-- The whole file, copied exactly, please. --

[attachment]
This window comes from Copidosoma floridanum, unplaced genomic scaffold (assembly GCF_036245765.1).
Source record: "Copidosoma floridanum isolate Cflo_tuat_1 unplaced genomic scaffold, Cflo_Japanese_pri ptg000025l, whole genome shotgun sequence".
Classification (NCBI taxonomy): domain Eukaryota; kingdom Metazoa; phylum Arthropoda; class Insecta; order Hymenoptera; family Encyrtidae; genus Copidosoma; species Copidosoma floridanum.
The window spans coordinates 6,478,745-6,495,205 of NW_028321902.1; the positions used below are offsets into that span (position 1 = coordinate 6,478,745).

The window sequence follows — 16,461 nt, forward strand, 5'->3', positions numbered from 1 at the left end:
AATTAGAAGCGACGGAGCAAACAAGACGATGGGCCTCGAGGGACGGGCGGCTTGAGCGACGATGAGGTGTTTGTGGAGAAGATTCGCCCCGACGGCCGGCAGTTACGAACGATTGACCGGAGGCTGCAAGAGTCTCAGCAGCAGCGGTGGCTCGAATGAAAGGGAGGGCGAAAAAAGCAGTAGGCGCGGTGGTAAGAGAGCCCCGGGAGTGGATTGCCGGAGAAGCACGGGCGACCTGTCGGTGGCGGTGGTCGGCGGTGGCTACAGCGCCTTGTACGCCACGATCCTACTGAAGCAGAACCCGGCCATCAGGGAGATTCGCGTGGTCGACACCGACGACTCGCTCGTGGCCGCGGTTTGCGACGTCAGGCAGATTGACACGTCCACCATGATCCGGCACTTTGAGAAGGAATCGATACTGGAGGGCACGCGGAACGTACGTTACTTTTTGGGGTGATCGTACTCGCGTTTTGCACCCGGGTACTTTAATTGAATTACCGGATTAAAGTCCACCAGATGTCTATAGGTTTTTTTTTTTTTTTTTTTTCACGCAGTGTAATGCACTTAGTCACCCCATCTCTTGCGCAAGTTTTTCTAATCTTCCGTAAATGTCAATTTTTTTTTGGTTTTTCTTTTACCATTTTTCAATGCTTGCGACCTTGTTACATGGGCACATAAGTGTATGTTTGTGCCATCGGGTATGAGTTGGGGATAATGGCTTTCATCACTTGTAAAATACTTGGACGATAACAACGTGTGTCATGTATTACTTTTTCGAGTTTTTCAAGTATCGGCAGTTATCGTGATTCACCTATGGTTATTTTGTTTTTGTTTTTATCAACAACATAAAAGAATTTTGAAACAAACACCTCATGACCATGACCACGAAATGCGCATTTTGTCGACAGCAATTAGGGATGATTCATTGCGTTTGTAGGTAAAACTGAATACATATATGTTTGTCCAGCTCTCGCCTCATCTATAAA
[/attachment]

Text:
This window comes from Copidosoma floridanum, unplaced genomic scaffold (assembly GCF_036245765.1).
Source record: "Copidosoma floridanum isolate Cflo_tuat_1 unplaced genomic scaffold, Cflo_Japanese_pri ptg000025l, whole genome shotgun sequence".
Classification (NCBI taxonomy): domain Eukaryota; kingdom Metazoa; phylum Arthropoda; class Insecta; order Hymenoptera; family Encyrtidae; genus Copidosoma; species Copidosoma floridanum.
The window spans coordinates 6,478,745-6,495,205 of NW_028321902.1; the positions used below are offsets into that span (position 1 = coordinate 6,478,745).

The window sequence follows — 16,461 nt, forward strand, 5'->3', positions numbered from 1 at the left end:
AATTAGAAGCGACGGAGCAAACAAGACGATGGGCCTCGAGGGACGGGCGGCTTGAGCGACGATGAGGTGTTTGTGGAGAAGATTCGCCCCGACGGCCGGCAGTTACGAACGATTGACCGGAGGCTGCAAGAGTCTCAGCAGCAGCGGTGGCTCGAATGAAAGGGAGGGCGAAAAAAGCAGTAGGCGCGGTGGTAAGAGAGCCCCGGGAGTGGATTGCCGGAGAAGCACGGGCGACCTGTCGGTGGCGGTGGTCGGCGGTGGCTACAGCGCCTTGTACGCCACGATCCTACTGAAGCAGAACCCGGCCATCAGGGAGATTCGCGTGGTCGACACCGACGACTCGCTCGTGGCCGCGGTTTGCGACGTCAGGCAGATTGACACGTCCACCATGATCCGGCACTTTGAGAAGGAATCGATACTGGAGGGCACGCGGAACGTACGTTACTTTTTGGGGTGATCGTACTCGCGTTTTGCACCCGGGTACTTTAATTGAATTACCGGATTAAAGTCCACCAGATGTCTATAGGTTTTTTTTTTTTTTTTTTTTCACGCAGTGTAATGCACTTAGTCACCCCATCTCTTGCGCAAGTTTTTCTAATCTTCCGTAAATGTCAATTTTTTTTTGGTTTTTCTTTTACCATTTTTCAATGCTTGCGACCTTGTTACATGGGCACATAAGTGTATGTTTGTGCCATCGGGTATGAGTTGGGGATAATGGCTTTCATCACTTGTAAAATACTTGGACGATAACAACGTGTGTCATGTATTACTTTTTCGAGTTTTTCAAGTATCGGCAGTTATCGTGATTCACCTATGGTTATTTTGTTTTTGTTTTTATCAACAACATAAAAGAATTTTGAAACAAACACCTCATGACCATGACCACGAAATGCGCATTTTGTCGACAGCAATTAGGGATGATTCATTGCGTTTGTAGGTAAAACTGAATACATATATGTTTGTCCAGCTCTCGCCTCATCTATAAA